As anyone who’s read the anthology can tell you, the breadth of the poems is astonishing in what it reveals about the diverse history and vibrant present of ecopoetics. As Dungy remarks in another essay in The Volta, “Like the newly photographed deep-sea chimaera that evolved independently of sharks over 400 millions years ago, these [African American nature poets] have been around all along, but we’re only just figuring out how to see them.” Indeed, some of the contemporary poets Dungy chose to include in the anthology were taken aback when she first approached them for work, as no one had ever before invited them to consider their poems—which often did not follow what Dungy calls the “placid and pastoral tradition”—to be nature poems. As she notes, “Given a history of race-related violence, geographic displacement, and dehumanization, is it any wonder Black poets’ treatments of the natural world are often colored by skepticism and anxiety? In so much of our work there is no place for a peaceful walk through the woods… [But as] we advance our view of what it means to interact with the natural world… there will be more room for nature poetry that might be viewed as politically-charged, historically-based, culturally-engaged, and potentially antagonistic.”
Dungy herself is a formidable poet of the natural world, blending the concerns of motherhood, climate change, the body, and race with an attention to the plants and animals that surround her. And I was reminded of how skillfully she negotiates these intertwining elements while listening to her in conversation over at the Generation Anthropocene podcast. Turning the same astute editorial eye that curated Black Nature onto her own work, she remarks, “I wasn’t particularly interested in poems that separated human involvement, because never have I understood my ability to move through an environment as something that could be entirely pristine and could be entirely separate from history, culture, my position in society.” One of these “de-pristined” poems, as she calls them, that I most admire is “On the rocks,” which appeared in an issue of Cave Wall, another one of my favorite poetry-only publications. Since then, Dungy has published two more collections of poems (bringing the grand total to four), including, most recently, Trophic Cascade, which shows Dungy at the top of her form as a poet, as well as the devastating collection of essays, Guidebook to Relative Strangers: Journeys into Race, Motherhood, and History.
Food, like the earth it comes from, is a story to which we all belong
What does all this have to do with food? Everything. In an essay for Emergence Magazine, Dungy describes preparing to plant Cherokee pole beans descended from a line of seeds carried on the Trail of Tears. “There is power to be generated from cultivating whatever might sustain me, in whatever way I wish.” Food, like the earth it comes from, is a story to which we all belong, and its rich and varied traditions cannot be claimed by only one subset of the American population. Whether simmering black-eyed peas in Alabama, shucking geoducks in the Puget Sound, or preparing kuy teav Phnom Penh in Pennsylvania, the pride of tradition and the joy of discovery we experience while cooking and eating together is a kind of belonging we each deserve regardless of race, immigration status, (dis)ability, or gender identity. Just as any poet might find a way to write about a tree—whether as an ode or an exploration of historical terror, or perhaps, at its most complicated, the place where the two meet—we should all be welcome at the table where a well-loved and cherished meal awaits us.
One of my fondest memories of Camille (and here, out of affection, I must refer to her by her first name) is eating lunch at her house with her husband and small daughter. We spoke of food that day in her sunlit kitchen, and we spoke of it again a few years later when I was pregnant with my daughter and suffering the effects of morning sickness. “Stone fruit,” Camille prescribed without hesitation. Which is only part of the reason that her poem “Against Nostalgia,” from her collection Trophic Cascade, is one that I return to whenever I feel most uprooted and untethered from those landscapes and foods that usually make me feel safe, even loved.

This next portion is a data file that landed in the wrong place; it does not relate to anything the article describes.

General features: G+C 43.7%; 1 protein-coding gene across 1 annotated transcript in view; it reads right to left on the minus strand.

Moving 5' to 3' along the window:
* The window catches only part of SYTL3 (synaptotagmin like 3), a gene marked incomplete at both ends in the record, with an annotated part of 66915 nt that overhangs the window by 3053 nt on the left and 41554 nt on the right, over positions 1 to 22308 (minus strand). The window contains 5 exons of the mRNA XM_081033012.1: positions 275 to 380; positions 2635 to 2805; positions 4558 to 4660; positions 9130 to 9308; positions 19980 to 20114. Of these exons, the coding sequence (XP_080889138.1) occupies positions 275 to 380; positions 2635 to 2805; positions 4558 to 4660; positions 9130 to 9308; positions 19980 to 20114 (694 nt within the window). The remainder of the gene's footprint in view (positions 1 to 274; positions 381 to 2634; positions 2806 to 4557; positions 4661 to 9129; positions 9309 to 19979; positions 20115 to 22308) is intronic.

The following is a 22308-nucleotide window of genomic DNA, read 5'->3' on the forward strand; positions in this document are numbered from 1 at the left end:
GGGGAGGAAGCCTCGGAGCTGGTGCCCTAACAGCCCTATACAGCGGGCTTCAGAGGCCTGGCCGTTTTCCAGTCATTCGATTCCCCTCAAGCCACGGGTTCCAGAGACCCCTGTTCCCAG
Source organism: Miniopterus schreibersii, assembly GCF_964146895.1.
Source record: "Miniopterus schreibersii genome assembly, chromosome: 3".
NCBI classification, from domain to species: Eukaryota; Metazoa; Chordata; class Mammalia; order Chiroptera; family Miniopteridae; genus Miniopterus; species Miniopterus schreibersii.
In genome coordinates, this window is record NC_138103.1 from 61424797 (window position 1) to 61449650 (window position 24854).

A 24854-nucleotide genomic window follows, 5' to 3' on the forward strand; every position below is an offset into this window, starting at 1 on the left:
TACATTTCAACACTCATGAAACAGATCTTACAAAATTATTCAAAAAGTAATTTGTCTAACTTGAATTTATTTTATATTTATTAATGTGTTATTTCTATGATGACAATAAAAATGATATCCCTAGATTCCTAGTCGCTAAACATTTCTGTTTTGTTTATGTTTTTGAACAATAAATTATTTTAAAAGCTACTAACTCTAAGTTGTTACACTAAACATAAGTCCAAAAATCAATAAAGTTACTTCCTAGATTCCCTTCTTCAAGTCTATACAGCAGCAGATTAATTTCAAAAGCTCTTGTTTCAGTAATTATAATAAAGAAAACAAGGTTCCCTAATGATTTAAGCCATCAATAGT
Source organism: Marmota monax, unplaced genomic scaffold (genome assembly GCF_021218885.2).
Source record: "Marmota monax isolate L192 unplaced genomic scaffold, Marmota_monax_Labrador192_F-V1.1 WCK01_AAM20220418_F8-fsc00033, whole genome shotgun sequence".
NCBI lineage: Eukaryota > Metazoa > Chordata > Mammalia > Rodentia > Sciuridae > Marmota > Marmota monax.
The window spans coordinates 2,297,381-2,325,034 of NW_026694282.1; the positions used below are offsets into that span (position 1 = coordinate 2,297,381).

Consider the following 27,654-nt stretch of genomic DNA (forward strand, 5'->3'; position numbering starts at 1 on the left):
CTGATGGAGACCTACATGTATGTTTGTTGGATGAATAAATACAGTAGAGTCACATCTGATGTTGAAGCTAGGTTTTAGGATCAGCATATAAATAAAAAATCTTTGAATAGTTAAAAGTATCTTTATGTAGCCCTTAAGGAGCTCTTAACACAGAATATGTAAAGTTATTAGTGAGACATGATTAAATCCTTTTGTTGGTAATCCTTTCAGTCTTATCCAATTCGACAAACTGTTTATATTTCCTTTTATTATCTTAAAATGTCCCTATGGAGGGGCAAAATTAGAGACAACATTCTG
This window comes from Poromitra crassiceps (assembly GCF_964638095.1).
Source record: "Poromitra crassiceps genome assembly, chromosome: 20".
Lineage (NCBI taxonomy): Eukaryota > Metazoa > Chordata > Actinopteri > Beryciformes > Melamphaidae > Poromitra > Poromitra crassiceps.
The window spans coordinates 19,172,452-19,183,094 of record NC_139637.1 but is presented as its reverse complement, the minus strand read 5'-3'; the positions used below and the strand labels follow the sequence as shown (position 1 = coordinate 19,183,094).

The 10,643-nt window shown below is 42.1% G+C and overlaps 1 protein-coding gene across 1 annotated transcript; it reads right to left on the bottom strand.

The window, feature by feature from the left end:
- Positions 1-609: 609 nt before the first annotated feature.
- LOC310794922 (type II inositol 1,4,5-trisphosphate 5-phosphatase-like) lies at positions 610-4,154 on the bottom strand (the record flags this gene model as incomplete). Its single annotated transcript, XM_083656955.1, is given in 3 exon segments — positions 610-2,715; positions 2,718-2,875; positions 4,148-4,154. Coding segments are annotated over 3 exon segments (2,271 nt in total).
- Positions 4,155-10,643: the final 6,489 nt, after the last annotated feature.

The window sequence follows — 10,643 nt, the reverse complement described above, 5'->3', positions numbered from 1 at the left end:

A couple of weeks ago the Seattle area was hit with a series of severe snow days, which, depending on your age, either came as a welcome respite from the monotony of spelling tests or as a sure sign of climate change and the end times. Stuck at home and unnerved by the unusual weather, I pulled a bag of pie cherries, picked six months ago from the two small trees in my parents’ front yard in Montana, out of the freezer to bake them into the firm batter of a ricotta cake. Because seasons. Because memory. Because home. Because of what it means to grow a thing and cook it and make its body your own. This recipe calls for raspberries, but you can really use any sliced stone fruit or whole berries, fresh or frozen, that might remind you of your own childhood summers. Just be sure you’re listening to Camille Dungy’s insightful words (and to that beautiful laugh I’d recognize anywhere) while you’re whipping it up.
And, most importantly, don’t forget your tickets to the big night at Nightwood. On Friday, March 29th, our AWP offsite event will celebrate 60 years of Poetry Northwest. In addition to incredible food from Chef Sarah Schneider, your ticket includes wine or beer, music performed by poet Ed Skoog’s bluegrass band, brief poetic interludes from the likes of Camille Dungy, and a limited edition set of commemorative mini-broadsides from Expedition Press. Our friends from BOA Editions and the University of British Columbia’s MFA Program will be there to help us celebrate—and we’d love to see you there, too. Buy your ticket and put a note on your calendar to come spend an evening celebrating literary and culinary bounty with us.
In the meantime, if you need to consume more of Camille’s thoughtful essays and interviews on the intersection of ecopoetics, social justice, race, and regionalism while the sweet smell of baking fruit fills your home—and I’d dare to ask, who among us doesn’t?—start here:
“Poetic Justice,” an interview in The Sun
“Also a Kind of Love,” an interview in 32poems
“Letter to America,” an essay in Terrain.org
“Snow Beyond Winter,” an essay in Still Harbor